<| Q/"|0THE EDITOR took the council to task -L%7\S^for seemingly relying on its tramway proposals as an excuse for doing nothing about demands for wood-block paving in Guildhall Street to cut down the "constant din'1 of traffic noise, which had become a major bone of contention. The Council said it would be a waste of money to put down blocks if a tramway was to be opened later. The Victoria Hospital at Folkestone, although relying on voluntary contributions was said to be one of the most up-to-date of its kind outside London. At Hythe there was a bitter cry from a "sweet damsel" who had been rejoicing in the purchase of a new and stylish dress, only to have it ruined by the mud of Douglas Avenue where some handsome new properties had been built, but the private road had not been made up as would a street maintained by the council. The woman blamed councillors, but the editor said responsibility lay with the developer or the residents, not the council and he spoke of the councillors as being a "chivalrous and manly set of men!" Hythe Bus Company was warned not to rest on its laurels and continue to rely solely -in hurbu-<lriven buses.

Council to buy workshop site on Stade to open up sands

<1 QQ7TOWN councillors were proposing to buy JL«7 A / part of the site of the old railwa> workshops on the Stade. near the Fishmarket. which had been offered to the town by the Southern Railway for £3.200. The council wanted the site in connection with plans to improve the eastern seafront and improve public access to the golden sands between the harbour and Copt Point and thereby improve the town's 'shopfront' which would help draw more holidaymakers to the district. At Hythc there was great satisfaction that the Hythe and District Hospital Committee of cash raisers had been able to send more aid to Folki'btonc's Royal Victoria Hospital in the past year than it had cost to care for Hythe people who were admitted there for treatment. In Folkestone the Committee of the United Friendly Societies RVH Saturday and Sunday Fund was treading cautiously over plans for the annual carnival which used to attract up to 70 entries, following a drop in support in the tear. Mr W.E. Cross, the original organiser of the societies, said that for three to four years the event w;is hii>hl> successful and a great financial boost for the hospital. They were anxious to keep the event going buy they needed to be sure they would have the support of 'the IoljI 'raders. Without it they were lost.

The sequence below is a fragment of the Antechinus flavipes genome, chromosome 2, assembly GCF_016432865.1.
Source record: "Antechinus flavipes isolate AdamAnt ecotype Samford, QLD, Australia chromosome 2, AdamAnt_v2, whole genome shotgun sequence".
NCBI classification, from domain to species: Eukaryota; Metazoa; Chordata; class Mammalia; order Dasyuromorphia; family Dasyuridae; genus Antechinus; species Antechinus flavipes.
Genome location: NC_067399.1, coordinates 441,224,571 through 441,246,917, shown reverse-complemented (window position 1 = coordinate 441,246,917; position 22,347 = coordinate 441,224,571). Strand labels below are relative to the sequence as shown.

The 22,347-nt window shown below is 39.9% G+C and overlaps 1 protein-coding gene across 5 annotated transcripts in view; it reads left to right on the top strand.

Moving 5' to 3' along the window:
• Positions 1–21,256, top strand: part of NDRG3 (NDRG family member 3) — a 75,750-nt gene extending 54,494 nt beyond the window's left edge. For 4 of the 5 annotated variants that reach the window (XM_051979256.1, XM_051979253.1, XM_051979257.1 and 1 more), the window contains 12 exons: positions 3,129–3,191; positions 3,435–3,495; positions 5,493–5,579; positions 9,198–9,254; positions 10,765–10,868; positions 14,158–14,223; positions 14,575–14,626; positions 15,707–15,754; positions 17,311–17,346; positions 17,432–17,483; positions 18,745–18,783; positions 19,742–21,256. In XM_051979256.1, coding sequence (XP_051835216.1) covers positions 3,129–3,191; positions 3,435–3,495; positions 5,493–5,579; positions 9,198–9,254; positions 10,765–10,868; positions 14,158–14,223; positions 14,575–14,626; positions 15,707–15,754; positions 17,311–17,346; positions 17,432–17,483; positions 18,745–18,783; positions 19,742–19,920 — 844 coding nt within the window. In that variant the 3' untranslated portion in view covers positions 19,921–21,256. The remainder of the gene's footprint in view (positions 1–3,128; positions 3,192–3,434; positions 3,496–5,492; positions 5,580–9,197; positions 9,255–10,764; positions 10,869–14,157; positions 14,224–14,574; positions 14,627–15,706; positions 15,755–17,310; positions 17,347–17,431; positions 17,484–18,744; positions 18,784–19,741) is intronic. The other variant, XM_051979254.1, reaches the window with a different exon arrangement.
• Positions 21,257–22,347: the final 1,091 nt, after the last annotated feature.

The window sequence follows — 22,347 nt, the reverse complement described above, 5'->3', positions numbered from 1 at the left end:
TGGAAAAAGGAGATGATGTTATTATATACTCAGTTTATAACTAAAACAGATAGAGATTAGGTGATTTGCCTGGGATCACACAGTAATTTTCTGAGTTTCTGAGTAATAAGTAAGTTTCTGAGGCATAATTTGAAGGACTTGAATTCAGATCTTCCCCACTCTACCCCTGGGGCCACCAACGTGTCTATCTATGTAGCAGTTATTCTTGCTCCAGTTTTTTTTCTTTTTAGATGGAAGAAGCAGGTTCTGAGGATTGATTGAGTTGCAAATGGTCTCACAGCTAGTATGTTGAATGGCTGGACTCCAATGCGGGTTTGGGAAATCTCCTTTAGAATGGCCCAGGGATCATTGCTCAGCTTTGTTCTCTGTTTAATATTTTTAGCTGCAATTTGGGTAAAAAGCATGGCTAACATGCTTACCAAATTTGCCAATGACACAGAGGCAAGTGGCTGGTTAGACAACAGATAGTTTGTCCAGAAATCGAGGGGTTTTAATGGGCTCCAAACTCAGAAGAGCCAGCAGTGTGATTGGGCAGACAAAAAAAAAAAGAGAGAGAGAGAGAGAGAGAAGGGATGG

Shaming sign bid to get woman to settle a debt

A QFrtA GKLENGROCER in Morrison Road J.93^was so frustrated by a woman customer who would not settle a long-overdue bill he displayed a blackboard outside his shop with her name on. calling on her to pay up. after first giving her a warning of what he intended to do. Shopkeeper Mr G.E. Price told the Herald he was convinced it wasn't a case of hardship. She could easily afford to pay. There was an enthusiastic response to an appeal by the Mayor for backing for the forthcoming Olympic Games in Helsinki, particularly in view of the port's choice by the Daily Mail for its Cro-tiCli.mni-l Swim Race which brought the town much needed publicity across the world. The cash being raised was to help meet the cost of athletes' training. Charles Stockley. 65 was looking back on 52 years service on the South Eastern Railway, beginning as a boiler scaler at the one-time railway workshops on the Stado. That was back in the days of the paddle steamers Mabel Grace and Prince of Wales. He and his wife had seven children. Capel was calling for better police protection for its community, after a spate of daylight robberies, saying they wanted a police presence in the daytime as well as at night when special constables patrolled the village.
Seeboard pylons scheme ‘blackmail’ - say councillors

Q-7 ^ MORE than half the people who presented Jmtj I I themselves to Shepway District Council as homeless, or about to be made homeless, did not. in fact need help when the cases were investigated, councillors heard. Those who did receive help were either found private or temporary accommodation or placed in B&B. The sparks flew when Seeboard wanted to take power to an isolated farm in beautiful countryside. The board was accused of blackmail and of ruining areas of outstanding natural beauty. Heated luuiiLilkirs, accusing the board of not being ‘switched on' about uun<<<' on, got tough and pulled the plug on the scheme. Seeboard had wanted to run overhead cables from The Nook to Tontine Farm at West Hythe. 540 yards of cable passing across land of great l.indsc.ipo value, saying it was too costly to put the line underground unless the council footed the extra cost. Shepway councillors protested that there were already too many pylons in rural areas. ‘Access to the Sea' a report on local facilities for boatmen stirred up a hornet's nest, as critical councillors pointed to inaccurate and dangerous information in a report which had been a waste of money. Three sites listed at Dynichurch, it was stated, were not suitable for access to the sea. Parents of George Spurgen schoolchildren were concerned about safety after a level crossing patrolman retired and no replacement could be found.